• 14. Scale and complexity (3)
    • Complexity (1)
      • Research data is extremely diverse - not really a single category of material
        • tabular data, images, GIS, etc.
        • raw machine output vs, derived data
        • varying levels of structure (XML, legacy formats, etc.)
        • many different standards
      • Research data is not homogeneous
      • No one-size-fits-all approach possible
  • 15. Scale and complexity (4)
    • Complexity (2):
      • Even wider range of social contexts in which data is used (and shared)
      • DCC SCARP project has been exploring disciplinary factors in curation practice
        • Practice even within single disciplines is very fragmented
        • Case studies ongoing
          • Big-science archives, medical and social sciences, architecutre and engineering, biological images
  • 16. Diversity of contexts
    • Research cultures
      • Data practices vary widely, even within a single discipline
        • Gene sequence data is typically deposited in public databases
        • In proteomics sharing is not so widespread; partly driven by lack of standards, but also about who has exploitation rights
      • Role of commercial interests
        • Pharmaceuticals, architecture and engineering, geological prospecting
  • 17. Costs
    • Recent JISC study (2008):
      • Focused on the institution level
      • Some findings:
        • The complex service requirements for curating research data means that institutions are setting-up federated approaches to repository development
        • Currently ingest costs are much higher than long-term storage and preservation costs
        • Start-up (and R&D) costs are high, but there can be economies of scale
  • 18. Research data collections (1)
    • A typology (1):
      • From National Science Board report Long-lived digital data collections (2005)
        • Research data collections – the products of one or more focused research projects
        • Resource or community data collections – collections that emerge to serve particular subject sub-disciplines
        • Reference data collections – serve a broader and more diverse set of user communities
  • 19. Research data collections (2)
    • A typology (2)
      • Research data collections – the products of one or more focused research projects
        • Extremely diverse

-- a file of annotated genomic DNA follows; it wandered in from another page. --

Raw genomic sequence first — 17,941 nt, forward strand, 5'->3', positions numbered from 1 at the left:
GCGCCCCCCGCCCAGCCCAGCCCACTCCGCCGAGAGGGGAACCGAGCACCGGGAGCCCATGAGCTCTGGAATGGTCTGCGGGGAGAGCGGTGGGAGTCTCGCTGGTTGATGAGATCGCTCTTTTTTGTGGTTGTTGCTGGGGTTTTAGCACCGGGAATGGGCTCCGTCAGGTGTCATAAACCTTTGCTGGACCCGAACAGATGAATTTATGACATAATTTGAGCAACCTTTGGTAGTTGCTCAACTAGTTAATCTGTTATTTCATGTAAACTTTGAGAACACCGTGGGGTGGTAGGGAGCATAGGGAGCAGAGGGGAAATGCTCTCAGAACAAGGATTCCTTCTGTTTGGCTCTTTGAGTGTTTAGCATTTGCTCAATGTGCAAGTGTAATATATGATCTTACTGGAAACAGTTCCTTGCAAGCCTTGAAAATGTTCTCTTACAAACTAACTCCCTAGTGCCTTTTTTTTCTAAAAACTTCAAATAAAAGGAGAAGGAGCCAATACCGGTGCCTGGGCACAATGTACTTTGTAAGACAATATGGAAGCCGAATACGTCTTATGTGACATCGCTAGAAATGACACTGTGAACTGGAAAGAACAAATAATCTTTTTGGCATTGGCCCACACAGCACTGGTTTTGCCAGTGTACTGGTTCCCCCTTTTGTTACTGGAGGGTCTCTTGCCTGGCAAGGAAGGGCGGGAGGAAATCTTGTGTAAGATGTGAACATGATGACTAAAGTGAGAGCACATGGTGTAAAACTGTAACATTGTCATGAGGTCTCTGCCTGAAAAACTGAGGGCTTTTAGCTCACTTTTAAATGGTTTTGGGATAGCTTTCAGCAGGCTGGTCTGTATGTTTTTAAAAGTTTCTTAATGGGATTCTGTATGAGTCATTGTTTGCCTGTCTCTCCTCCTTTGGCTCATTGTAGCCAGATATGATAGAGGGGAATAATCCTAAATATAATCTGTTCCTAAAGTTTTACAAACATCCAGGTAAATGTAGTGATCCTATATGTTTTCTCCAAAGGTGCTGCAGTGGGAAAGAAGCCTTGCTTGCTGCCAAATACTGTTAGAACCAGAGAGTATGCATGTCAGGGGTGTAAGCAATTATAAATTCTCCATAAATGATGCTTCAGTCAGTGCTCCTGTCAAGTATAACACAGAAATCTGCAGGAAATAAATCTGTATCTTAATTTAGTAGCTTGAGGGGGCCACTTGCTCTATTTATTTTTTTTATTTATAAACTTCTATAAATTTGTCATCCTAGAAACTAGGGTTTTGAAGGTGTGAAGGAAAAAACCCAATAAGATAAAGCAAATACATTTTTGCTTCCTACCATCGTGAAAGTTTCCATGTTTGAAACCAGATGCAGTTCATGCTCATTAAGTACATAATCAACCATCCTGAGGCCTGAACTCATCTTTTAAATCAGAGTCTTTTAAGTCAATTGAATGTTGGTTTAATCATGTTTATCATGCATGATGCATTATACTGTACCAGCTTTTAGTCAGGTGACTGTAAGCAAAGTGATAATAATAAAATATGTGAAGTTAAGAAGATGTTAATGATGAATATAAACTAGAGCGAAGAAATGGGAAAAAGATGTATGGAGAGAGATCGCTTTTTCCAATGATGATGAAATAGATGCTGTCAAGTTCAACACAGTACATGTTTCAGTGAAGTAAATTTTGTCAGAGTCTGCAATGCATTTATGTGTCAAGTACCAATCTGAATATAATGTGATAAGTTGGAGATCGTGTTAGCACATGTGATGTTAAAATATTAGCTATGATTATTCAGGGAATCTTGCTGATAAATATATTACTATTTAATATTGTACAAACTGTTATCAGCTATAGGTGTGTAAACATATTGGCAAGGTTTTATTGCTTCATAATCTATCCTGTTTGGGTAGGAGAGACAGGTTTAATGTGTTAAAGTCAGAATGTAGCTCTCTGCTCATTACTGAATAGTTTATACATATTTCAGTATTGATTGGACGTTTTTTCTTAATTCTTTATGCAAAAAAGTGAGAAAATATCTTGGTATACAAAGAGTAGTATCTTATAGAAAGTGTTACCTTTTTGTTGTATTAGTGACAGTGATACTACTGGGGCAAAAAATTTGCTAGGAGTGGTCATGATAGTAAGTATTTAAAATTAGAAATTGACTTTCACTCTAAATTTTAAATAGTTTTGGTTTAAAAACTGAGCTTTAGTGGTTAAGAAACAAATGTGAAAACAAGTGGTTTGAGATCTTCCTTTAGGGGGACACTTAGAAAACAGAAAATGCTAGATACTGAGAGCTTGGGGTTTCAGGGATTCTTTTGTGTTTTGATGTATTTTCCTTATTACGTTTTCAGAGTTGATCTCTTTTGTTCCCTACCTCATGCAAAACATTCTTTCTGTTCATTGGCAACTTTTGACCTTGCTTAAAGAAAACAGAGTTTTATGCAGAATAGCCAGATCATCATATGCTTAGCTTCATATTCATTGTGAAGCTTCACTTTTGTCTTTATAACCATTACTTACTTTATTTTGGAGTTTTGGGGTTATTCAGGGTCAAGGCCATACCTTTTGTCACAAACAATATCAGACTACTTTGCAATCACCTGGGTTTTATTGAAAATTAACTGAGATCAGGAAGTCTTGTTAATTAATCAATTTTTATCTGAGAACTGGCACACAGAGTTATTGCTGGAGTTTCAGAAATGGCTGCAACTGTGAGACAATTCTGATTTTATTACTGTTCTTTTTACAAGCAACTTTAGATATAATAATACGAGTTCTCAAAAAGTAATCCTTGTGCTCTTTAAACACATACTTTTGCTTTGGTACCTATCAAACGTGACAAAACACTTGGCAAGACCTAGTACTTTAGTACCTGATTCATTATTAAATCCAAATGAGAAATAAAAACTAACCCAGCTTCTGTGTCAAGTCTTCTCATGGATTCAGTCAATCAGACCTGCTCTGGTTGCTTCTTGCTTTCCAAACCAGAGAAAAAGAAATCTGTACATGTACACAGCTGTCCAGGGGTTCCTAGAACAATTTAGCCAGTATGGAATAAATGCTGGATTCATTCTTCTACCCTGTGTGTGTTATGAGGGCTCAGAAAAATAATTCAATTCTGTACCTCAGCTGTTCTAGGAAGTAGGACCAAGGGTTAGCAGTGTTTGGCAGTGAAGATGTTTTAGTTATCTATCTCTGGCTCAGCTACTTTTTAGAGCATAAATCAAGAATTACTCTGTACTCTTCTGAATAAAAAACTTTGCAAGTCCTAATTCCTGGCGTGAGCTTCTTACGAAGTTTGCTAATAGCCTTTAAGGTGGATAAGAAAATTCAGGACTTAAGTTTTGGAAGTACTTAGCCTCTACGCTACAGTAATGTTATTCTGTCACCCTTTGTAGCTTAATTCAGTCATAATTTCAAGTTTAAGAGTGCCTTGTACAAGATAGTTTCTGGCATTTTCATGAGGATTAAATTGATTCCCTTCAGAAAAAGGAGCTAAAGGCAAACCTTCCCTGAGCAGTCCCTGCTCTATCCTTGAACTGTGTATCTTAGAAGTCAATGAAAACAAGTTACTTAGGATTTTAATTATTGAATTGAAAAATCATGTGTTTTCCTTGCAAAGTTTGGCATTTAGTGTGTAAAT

• Have small user communities
        • Inconsistent standardisation
        • Typically no funding available to support the collection beyond the project funding cycle
  • 20. Research data collections (3)
    • A typology (3)
      • Resource or community data collections – collections that emerge to serve particular subject sub-disciplines
        • Often establish community-level standards
        • In many cases supported by funding bodies or particular research institutions
  • 21. Research data collections (4)
    • A typology (4)
      • Reference data collections – collections that serve a broader and more diverse set of user communities
        • conformance to robust, well-established standards essential
        • Expensive (time and money)
        • Budget typically comes from multiple sources, expectation that collections will persist
  • 22. Research data collections (5)
    • Data at risk
      • Data in “research data collections” is most at risk
        • A modern version of the “file-drawer problem”
        • Data stored on personal hard-drives or on media; largely undocumented (c.f DAF)
        • Particular challenge when the data creator has retired or moved to another institution
        • Data creators not aways aware of its value
        • The reward structure of science is not helpful
  • 23. Research data collections (6)
    • Collections can evolve:
      • For example, Protein Data Bank (PDB)
        • Launched 1971, small-scale, focused on a limited set of biological structures
        • Now is the main source of experimental structural information on biological macromolecules
      • How do we recognise research data collections that have the potential to evolve into reference collections?
  • 24. Roles and responsibilities (1)
    • Long-lived data collections (NSB)
      • Data authors
      • Data managers
      • Data scientists
      • Data users
      • Funding agencies
    • Dealing with data (JISC)
      • Scientist
      • Institution
      • Data centre
      • User
      • Funder
      • Publisher
  • 25. Roles and responsibilities (2)
    • Scientists
      • Initial creation and use of data
      • Expectation of first use and in gaining appropriate credit and recognition
      • Responsible for:
        • Managing data for life of project
        • For using standards (where possible)